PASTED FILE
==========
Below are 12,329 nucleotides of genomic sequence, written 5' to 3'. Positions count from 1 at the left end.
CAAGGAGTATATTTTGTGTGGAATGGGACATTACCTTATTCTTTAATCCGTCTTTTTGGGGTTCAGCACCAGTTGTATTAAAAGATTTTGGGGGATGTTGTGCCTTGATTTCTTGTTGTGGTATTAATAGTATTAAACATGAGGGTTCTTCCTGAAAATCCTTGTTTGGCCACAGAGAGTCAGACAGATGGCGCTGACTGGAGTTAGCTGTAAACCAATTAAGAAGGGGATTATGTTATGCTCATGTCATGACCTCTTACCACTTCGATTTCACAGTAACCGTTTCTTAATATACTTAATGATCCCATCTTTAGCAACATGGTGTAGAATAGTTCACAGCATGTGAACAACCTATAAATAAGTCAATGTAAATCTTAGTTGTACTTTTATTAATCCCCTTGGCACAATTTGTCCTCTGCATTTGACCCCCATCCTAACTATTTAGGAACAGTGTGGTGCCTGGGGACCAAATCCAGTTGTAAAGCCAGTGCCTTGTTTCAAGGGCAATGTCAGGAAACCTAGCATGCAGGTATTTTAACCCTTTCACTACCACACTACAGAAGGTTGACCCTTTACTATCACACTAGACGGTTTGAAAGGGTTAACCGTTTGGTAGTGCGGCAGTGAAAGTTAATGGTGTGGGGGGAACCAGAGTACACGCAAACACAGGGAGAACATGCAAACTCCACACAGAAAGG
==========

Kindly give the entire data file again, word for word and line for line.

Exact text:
Below are 12,329 nucleotides of genomic sequence, written 5' to 3'. Positions count from 1 at the left end.
CAAGGAGTATATTTTGTGTGGAATGGGACATTACCTTATTCTTTAATCCGTCTTTTTGGGGTTCAGCACCAGTTGTATTAAAAGATTTTGGGGGATGTTGTGCCTTGATTTCTTGTTGTGGTATTAATAGTATTAAACATGAGGGTTCTTCCTGAAAATCCTTGTTTGGCCACAGAGAGTCAGACAGATGGCGCTGACTGGAGTTAGCTGTAAACCAATTAAGAAGGGGATTATGTTATGCTCATGTCATGACCTCTTACCACTTCGATTTCACAGTAACCGTTTCTTAATATACTTAATGATCCCATCTTTAGCAACATGGTGTAGAATAGTTCACAGCATGTGAACAACCTATAAATAAGTCAATGTAAATCTTAGTTGTACTTTTATTAATCCCCTTGGCACAATTTGTCCTCTGCATTTGACCCCCATCCTAACTATTTAGGAACAGTGTGGTGCCTGGGGACCAAATCCAGTTGTAAAGCCAGTGCCTTGTTTCAAGGGCAATGTCAGGAAACCTAGCATGCAGGTATTTTAACCCTTTCACTACCACACTACAGAAGGTTGACCCTTTACTATCACACTAGACGGTTTGAAAGGGTTAACCGTTTGGTAGTGCGGCAGTGAAAGTTAATGGTGTGGGGGGAACCAGAGTACACGCAAACACAGGGAGAACATGCAAACTCCACACAGAAAGG